Child labour

Lebanon seeks to adopt code of conduct and coordination mechanism to address working street children

Lebanon’s Internal Security Forces, non-governmental organizations, Ministries of Labour and of Social Affairs organizations have developed a draft code of conduct and coordination mechanism to facilitate better coordination and methodologies to remove working street children from the streets and rehabilitate them in line with internationally-recognized best practices.

News | 13 January 2017
A child sells flowers amongst party-goers on a popular street in Beirut, Lebanon.
© Sam Tarling/ILO
BEIRUT (ILO News) — The ILO has supported the Lebanese Internal Security Forces (ISF), non-governmental organizations (NGOs), children’s shelters in Mount Lebanon, as well as Lebanon’s  Ministries of Labour and of Social Affairs to draft a code of conduct and coordination mechanism in order to respond to the growing problem of working street children in Mount Lebanon. The code and mechanisms were direct results of an ILO-facilitated training workshop coordinated with Lebanon’s Ministry of Labour and Ministry of Interior, with the latter represented by its Directorate of Internal Security. The workshop was part of a larger effort to train security forces, NGOs and line ministries on appropriate removal and rehabilitation services for working street children and their families, so as to prevent children’s return to the streets.

Colonel Ahmad Abu Daher, the ISF–ILO focal point on working street children, stressed the importance the training workshop as a tool to promote collective action to combat the phenomena of children working and living on the streets of Lebanon. He also stressed that actors working to respond to the issue of working street children have lacked efficacy because of lack of coordination, while serious challenges remain in terms of securing appropriate rehabilitation services. 

The training workshop was attended by 12 high-ranking officers from the ISF including Colonel Abu Daher, representatives from the Home of Hope 24-hour children’s shelter, the BEYOND Association Day Centre,  Lebanon’s Ministry of Social Affairs, as well as local and international NGOs who work directly with children living and working on the streets of Lebanon (including the International Rescue Committee and the Makhzoumi Foundation). The Hope Village Society from Egypt also assisted in the workshop by showcasing nearly three decades of accumulated experience with children living and work on the streets.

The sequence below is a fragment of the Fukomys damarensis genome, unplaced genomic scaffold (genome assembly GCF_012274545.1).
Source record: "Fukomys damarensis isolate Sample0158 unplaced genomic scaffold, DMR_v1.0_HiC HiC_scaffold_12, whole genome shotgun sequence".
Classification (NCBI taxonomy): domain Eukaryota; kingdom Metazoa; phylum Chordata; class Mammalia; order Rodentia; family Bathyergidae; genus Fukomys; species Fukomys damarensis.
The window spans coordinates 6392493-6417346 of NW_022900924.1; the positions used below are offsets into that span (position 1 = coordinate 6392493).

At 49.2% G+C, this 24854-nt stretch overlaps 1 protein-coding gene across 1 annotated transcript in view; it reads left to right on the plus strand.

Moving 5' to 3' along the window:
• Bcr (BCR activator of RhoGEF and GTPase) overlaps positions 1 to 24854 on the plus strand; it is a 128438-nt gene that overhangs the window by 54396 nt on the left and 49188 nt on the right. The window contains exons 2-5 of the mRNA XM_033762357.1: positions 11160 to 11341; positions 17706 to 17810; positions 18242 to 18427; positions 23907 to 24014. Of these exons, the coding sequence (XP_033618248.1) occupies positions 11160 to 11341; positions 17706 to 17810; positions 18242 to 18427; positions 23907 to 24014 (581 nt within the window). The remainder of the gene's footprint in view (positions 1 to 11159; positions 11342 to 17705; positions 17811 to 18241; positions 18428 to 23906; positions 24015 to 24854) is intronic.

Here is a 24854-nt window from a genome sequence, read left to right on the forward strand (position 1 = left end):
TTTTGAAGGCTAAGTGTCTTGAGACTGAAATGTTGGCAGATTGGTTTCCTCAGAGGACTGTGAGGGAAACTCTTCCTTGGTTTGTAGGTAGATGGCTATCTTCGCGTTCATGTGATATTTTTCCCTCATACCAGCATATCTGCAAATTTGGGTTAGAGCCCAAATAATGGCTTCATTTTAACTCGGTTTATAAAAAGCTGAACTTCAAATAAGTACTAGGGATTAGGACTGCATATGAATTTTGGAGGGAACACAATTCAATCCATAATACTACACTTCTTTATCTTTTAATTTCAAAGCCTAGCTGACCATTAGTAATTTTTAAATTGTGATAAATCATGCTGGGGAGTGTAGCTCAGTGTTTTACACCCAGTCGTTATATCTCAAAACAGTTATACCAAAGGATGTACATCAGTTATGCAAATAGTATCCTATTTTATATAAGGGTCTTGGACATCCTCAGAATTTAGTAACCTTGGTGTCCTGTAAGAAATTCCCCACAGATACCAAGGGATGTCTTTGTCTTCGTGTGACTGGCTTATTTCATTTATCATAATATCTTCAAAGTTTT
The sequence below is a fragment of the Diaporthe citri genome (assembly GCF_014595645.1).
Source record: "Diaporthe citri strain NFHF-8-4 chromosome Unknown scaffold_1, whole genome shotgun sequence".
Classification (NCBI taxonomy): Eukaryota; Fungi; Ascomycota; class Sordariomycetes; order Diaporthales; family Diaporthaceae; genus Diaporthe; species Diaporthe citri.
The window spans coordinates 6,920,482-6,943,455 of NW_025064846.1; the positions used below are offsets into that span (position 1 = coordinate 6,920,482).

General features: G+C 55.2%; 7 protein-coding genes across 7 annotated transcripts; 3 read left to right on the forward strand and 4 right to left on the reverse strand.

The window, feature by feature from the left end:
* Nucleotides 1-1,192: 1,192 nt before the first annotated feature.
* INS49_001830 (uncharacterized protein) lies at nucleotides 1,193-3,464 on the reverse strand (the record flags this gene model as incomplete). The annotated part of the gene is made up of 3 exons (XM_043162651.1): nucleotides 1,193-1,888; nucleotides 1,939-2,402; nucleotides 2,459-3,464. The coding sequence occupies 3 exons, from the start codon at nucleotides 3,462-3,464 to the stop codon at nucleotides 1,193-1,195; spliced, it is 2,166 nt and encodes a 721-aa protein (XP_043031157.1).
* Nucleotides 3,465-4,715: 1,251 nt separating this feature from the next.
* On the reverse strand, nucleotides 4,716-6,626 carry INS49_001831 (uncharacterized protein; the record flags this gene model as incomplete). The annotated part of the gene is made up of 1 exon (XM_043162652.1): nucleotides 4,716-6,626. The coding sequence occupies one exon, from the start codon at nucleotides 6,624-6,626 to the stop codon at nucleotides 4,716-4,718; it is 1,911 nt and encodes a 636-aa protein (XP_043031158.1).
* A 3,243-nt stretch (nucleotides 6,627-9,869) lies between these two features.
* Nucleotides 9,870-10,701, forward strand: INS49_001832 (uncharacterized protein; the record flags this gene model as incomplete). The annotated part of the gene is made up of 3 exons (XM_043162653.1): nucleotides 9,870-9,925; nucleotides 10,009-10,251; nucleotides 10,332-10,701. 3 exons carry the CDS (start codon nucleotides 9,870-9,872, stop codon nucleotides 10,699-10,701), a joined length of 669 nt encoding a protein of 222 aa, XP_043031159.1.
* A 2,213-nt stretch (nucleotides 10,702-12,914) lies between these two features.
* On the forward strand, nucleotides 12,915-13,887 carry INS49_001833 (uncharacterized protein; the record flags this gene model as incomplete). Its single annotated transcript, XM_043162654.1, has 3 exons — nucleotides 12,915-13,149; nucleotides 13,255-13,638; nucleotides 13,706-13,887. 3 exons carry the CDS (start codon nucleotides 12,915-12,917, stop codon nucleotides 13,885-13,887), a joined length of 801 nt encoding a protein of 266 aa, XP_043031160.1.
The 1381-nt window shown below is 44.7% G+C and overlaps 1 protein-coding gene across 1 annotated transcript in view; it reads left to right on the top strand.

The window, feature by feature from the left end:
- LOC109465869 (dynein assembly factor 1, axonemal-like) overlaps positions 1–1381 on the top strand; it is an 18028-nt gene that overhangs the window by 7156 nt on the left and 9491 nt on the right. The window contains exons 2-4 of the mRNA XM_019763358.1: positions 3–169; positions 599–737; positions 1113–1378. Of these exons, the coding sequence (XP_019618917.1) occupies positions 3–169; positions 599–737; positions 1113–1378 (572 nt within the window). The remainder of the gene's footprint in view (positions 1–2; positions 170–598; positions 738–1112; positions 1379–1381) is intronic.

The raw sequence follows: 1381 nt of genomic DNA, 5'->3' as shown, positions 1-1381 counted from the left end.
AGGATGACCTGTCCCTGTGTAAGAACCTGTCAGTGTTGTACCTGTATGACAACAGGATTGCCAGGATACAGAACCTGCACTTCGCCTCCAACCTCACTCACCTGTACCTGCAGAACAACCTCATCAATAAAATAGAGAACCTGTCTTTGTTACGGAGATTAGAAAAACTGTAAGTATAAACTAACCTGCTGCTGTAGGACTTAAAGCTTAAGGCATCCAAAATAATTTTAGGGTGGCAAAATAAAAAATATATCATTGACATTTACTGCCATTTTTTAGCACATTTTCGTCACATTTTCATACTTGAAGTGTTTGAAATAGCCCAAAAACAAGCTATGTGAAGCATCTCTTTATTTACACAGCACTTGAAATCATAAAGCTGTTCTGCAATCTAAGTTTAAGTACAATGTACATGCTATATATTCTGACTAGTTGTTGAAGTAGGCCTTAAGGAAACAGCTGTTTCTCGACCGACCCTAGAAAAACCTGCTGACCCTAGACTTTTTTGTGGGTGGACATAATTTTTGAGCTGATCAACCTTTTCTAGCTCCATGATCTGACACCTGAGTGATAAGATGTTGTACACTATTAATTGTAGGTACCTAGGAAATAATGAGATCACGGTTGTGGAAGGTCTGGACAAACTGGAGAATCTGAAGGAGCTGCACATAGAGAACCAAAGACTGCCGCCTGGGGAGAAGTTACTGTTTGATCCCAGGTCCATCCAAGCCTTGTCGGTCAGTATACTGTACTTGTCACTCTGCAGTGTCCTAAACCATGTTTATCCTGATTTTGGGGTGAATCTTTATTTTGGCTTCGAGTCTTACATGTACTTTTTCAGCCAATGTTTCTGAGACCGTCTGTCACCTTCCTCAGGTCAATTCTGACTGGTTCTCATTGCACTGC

The workshop’s conceptual framework was based on international frameworks including the UN Convention on the Rights of the Child, the Minimum Age Convention, 1973 (No. 138), the Worst Forms of Child Labour Convention, 1999 (No. 182), as well as the principle of children’s best interests of the child. During the workshop, participants were exposed to internationally-recognized methods and examples from the region on how to implement legislation in a child friendly manner, as well as mechanisms to coordinate with actors designated to receive working street children for rehabilitation.

The workshop was part of ILO efforts to support the implementation of Lebanon’s National Action Plan For the Elimination of the Worst Forms of of Child Labour under the project entitled, “Tackling child labour among Syrian refugees and their host communities in Jordan and Lebanon,” led by the Government of Norway. Subsequent training for ISF officers and other actors are being planned in other areas of Beirut, Mount Lebanon, Tripoli and Saida where, according to a previous national study by published by the ILO, UNICEF, and Save the Children, the largest number of working street children currently reside.